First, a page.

"Last time I was here I was told not to swear and I did, and I'm sorry, but it meant that the feed got cut back home in the UK so my family never got to hear me say this but thank you for this second chance," the Briton said.
The audio then cut out once again on the feed before Goldstein finished his remarks with expletives, prompting laughter from the audience.
Oliver picks up award for seventh time
There was also a win for Briton John Oliver, who won the outstanding variety talk series award for Last Week Tonight with John Oliver.
"Thank you to HBO, we know how lucky we are to get to make the exact show that we want, exactly the way we want to make it... we know how lucky we are," the talk show host said as he accepted the award.
He added: "It's saying 'stop now' in big letters – I don't know if that's this speech or in general, either way it's a fair point. Thank you so much."
The Emmy win is the seventh in the category for Oliver's show.
Success for Ted Lasso
Ted Lasso equalled its record-breaking 2021 Emmy nomination run by picking up a total of 20 nods this year.
Leading man Jason Sudeikis took home outstanding lead actor in a comedy series for his role as the eponymous star, and director MJ Delaney won outstanding directing for a comedy series.
The show later went on to win outstanding comedy series for the second consecutive year.
The annual Emmys show ceremony recognises the best in television excellence, and is organised by the US Television Academy.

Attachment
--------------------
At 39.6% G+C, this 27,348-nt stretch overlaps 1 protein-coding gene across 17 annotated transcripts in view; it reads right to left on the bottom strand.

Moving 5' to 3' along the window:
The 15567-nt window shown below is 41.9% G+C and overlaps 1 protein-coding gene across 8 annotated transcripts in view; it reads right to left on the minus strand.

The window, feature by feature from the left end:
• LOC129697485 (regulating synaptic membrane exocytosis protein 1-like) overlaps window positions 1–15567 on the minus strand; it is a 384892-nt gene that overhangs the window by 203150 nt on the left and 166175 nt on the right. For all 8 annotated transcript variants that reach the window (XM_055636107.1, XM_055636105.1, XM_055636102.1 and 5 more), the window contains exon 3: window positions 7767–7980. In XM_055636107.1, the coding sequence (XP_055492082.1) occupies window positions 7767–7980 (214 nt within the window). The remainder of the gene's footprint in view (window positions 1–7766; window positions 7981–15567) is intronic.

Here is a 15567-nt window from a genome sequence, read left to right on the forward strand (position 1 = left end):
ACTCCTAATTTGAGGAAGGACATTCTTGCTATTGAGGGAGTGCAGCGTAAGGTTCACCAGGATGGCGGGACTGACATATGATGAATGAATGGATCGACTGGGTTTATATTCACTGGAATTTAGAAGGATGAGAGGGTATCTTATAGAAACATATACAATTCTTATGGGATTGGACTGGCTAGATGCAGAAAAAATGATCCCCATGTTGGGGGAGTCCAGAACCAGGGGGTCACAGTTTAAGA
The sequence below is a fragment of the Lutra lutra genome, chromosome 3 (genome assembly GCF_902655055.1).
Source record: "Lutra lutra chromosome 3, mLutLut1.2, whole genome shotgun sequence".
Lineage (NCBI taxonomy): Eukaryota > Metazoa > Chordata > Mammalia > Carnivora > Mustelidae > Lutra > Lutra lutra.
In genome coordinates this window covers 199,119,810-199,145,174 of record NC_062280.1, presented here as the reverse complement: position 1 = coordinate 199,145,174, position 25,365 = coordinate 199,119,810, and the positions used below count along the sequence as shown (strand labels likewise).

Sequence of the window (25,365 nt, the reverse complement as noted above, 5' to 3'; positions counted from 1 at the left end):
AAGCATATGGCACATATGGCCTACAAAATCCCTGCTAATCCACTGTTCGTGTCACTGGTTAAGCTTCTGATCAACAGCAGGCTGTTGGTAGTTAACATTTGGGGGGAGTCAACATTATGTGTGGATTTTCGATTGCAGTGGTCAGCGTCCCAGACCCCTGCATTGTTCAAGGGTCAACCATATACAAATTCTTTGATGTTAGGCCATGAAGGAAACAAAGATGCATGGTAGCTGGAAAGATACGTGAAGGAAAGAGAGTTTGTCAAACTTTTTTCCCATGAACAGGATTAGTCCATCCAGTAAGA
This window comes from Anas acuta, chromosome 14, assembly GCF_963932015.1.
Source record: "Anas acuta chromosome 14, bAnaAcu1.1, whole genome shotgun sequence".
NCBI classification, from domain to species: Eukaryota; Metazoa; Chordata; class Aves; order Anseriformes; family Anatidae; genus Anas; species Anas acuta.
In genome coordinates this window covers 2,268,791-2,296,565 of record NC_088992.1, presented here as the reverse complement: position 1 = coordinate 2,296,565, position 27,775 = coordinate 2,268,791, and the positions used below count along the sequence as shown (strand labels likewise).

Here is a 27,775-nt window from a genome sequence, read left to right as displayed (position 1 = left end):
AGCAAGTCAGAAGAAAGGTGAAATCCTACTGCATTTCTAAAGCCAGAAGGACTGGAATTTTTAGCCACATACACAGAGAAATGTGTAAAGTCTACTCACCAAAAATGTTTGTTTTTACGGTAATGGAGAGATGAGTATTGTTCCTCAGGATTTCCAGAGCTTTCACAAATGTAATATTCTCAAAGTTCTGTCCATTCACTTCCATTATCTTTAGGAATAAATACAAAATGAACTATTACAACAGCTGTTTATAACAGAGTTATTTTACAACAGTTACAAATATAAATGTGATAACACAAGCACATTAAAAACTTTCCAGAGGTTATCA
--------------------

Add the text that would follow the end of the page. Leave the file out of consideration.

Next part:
Saturday Night Live star Kenan Thompson hosted the 2022 show, which took place at the Microsoft Theatre in Downtown Los Angeles.
The comedian kicked off the show with explosive medley of club remixes of popular television theme tunes including Friends, Game Of Thrones and Stranger Things, reassuring audiences that the tracks were "legally cleared".
Pop megastar Lizzo later gave an emotional speech on representation, after winning the Emmy for best competition series, for her Amazon show Watch Out For The Big Grrrls.
The singer said she had grown up wanting to see "someone who was fat like me, black like me, beautiful like me" as she accepted the award onstage.
Zendaya won outstanding lead actress in a drama series for her role in Euphoria and thanked the show's production team for creating a safe space in which to make the "difficult show".
The actress plays recovering addict Rue in the hit HBO series.
"My greatest wish for Euphoria was that it could help heal people, and I just wanted to say thank you to everyone who has shared their story with me," she said as she took to the stage to accept her Emmy.
"I want you to know - anyone who has loved a Rue or feels like they are a Rue - I want you to know I'm so grateful for your stories, and I carry them with me, and I carry them with her."
The Spider-Man star made history by becoming the first black woman to win the Emmy twice in the category, as well as being the youngest two-time winner of any Emmy.